So, forget about Bud, Miller, Coors or any of those other lame domestic beers and start shopping for an amazing craft brew that will excite your taste buds a little.  Where I live in Colorado, we have so many great brew pubs around the state, I can literally go to just about any neighborhood and stop in for a great craft brew right off the tap. If you are not as privileged as I am with the proximity of brew pubs, stop by your local liquor store and glance at the rows of fine micro-brewed beers from around the country….you are bound to find a favorite to add to your list.

I’m also a fitness enthusiast, so obviously beer is not a regular item in my diet.  As much as I love and enjoy it, it does slow me down a bit and it’s not great when you’re trying to maintain your waist line.  Either way, a good craft beer is my way of  spoiling myself a little every now and then.  Maybe you need to be spoiled a little too!

Enjoy and drink responsibly.  Cheers!

 

Retirement Savings In The US, A Sad State Of Affair

no-retirementDue to the fact that pensions seem to be a thing of the past, workers today are forced to rely on self-directed savings plans for their future retirement funds.

As millions of people are approaching retirement each year, how are forecasts looking for average American worker and their retirement savings accounts?

Among recent articles, one particular piece from the Financial Times (UK) really stood out to me.  According to the author, in one New School study of US Census data, people aged 50 to 64 in the bottom three income quartiles, or 75% of all adults in that group, averaged less than $28,000 in total retirement savings as of 2011.  And a sizable 77% of those aged 50 to 64 in the bottom income quartile didn’t have a penny of retirement savings.   The rest were not much better, with 66% of the second quartile, 41% of the third and even 22% of the highest having zero in retirement account dollars.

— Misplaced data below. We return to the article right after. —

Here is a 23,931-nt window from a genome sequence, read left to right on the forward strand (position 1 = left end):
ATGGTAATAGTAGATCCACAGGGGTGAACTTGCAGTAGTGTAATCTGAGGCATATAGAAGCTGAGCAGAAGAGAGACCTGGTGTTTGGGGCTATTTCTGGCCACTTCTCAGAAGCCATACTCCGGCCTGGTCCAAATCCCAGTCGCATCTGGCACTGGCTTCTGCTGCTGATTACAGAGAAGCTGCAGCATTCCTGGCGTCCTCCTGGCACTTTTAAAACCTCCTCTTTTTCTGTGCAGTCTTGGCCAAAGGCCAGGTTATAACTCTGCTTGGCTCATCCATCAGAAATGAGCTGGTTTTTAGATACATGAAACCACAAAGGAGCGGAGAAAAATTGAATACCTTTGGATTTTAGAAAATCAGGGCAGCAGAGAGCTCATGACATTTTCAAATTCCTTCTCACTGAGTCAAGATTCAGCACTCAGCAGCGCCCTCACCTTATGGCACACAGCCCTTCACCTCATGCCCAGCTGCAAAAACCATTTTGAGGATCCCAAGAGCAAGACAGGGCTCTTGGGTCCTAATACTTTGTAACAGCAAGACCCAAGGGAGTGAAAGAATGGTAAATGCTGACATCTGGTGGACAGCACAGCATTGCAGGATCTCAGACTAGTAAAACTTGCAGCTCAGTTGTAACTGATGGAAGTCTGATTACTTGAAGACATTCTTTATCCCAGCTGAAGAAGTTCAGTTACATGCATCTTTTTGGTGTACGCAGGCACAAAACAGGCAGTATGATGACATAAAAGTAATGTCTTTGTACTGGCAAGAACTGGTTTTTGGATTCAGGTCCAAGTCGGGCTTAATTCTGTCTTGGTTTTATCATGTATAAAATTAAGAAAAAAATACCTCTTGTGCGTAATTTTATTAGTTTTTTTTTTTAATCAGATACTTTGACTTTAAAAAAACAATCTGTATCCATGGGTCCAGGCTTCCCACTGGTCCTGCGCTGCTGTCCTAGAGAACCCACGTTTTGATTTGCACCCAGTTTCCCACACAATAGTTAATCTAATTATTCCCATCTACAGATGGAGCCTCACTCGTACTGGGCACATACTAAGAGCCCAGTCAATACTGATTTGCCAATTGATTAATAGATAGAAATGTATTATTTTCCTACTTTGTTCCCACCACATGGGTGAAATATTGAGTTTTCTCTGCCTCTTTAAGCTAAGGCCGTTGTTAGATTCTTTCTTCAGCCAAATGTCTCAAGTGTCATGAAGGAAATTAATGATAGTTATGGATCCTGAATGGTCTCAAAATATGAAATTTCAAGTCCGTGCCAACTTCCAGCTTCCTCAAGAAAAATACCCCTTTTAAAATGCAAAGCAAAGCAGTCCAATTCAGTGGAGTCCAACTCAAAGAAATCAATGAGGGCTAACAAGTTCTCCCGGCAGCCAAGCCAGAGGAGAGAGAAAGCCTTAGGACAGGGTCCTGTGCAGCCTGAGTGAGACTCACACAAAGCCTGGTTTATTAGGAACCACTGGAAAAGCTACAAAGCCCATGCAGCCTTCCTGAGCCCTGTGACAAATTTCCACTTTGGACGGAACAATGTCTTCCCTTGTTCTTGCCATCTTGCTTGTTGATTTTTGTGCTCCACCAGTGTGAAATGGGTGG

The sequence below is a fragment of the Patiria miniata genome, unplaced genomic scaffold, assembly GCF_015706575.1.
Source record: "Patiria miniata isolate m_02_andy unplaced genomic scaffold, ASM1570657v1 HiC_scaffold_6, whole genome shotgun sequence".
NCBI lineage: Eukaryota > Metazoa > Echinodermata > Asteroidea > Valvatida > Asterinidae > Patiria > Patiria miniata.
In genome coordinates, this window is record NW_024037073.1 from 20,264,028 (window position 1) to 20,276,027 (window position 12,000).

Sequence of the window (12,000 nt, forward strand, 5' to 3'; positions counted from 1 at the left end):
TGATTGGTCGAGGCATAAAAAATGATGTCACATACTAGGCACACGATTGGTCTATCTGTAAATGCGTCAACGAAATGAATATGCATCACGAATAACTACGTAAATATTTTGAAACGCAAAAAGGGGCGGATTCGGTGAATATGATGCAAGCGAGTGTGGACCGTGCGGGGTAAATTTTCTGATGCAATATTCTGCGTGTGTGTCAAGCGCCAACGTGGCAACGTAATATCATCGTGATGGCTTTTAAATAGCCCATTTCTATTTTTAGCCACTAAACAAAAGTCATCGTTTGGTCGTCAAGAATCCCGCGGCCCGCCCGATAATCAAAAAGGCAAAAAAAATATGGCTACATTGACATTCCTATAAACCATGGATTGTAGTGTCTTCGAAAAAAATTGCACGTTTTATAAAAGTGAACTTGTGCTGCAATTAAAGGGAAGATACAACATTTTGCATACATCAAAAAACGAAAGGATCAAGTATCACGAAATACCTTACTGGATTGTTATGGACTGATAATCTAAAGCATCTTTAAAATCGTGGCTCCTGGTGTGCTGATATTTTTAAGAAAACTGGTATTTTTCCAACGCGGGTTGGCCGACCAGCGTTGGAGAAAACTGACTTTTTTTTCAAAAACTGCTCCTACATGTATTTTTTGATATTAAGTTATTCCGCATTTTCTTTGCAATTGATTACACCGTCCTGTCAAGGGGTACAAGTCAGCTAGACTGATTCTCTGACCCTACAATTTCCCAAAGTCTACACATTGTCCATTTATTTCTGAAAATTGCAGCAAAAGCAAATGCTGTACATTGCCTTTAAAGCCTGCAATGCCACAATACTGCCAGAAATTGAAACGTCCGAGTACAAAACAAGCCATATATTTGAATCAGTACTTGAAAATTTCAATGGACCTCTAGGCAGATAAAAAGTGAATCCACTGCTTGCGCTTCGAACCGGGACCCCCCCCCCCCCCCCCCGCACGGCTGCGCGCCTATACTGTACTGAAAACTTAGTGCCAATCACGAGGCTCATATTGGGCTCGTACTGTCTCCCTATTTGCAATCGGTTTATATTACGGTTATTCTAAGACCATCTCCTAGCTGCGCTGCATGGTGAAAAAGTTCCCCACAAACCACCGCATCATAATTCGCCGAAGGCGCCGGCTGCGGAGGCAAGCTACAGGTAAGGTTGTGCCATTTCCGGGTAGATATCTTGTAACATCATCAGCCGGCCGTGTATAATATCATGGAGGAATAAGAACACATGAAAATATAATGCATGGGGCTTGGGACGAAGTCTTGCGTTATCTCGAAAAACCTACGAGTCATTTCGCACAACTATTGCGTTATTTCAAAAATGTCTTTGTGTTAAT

Other studies, including a 2013 survey from the Employee Benefit Research Institute, found similarly grave results for soon-to-be retirees, with 43% of workers aged 55 and older reporting they had saved less than $25,000.

The author also points out another issue that continues to sabotage future retirees accounts, is the continual trend of dipping into accounts for loans or early withdrawals.   A survey of 4,100 workers from the Transamerica Center for Retirement Studies found nearly a 1/4 had taken cash out of their accounts already, most often paying heavy penalties in the process.

These statistics reflect a sad realization that a high percentage of American workers will be unable to sustain current standards of living in retirement.  This is especially true as more people are living longer on average.  This will undoubtedly put a heaver strain on Social Security, as their last (or only) resort of income to support themselves.

It’s interesting to see articles come out of the UK related to issues, such as retirement for US workers.  It seems to give a more realistic and unbiased perspective, in my opinion.  All in all, it’s just another sad reminder that most Americans are not disciplined when it comes to their finances. Most, simply do not plan at all.  How many people do you know that don’t want to think about, or even discuss retirement?   It’s amazing to see patterns of massive spending, with no real consideration for their future financial standing.

I believe most middle-class people, simply think it will all just work out somehow and they will find a way to get by.  Even if that means working in their 70’s or 80’s, if they are lucky enough to have good health (that’s another thing most people don’t even account for, good health).

Obviously this trend can be changed with the right mindset and dedication to financial goals.  Let’s not allow ourselves to fall into one of the statistical categories mentioned above!  Start saving today, be aggressive and disciplined in your financial goals and don’t be one of the those middle-class folks that are “hoping” things will just work out.  Plan accordingly and later in life you will thank yourself!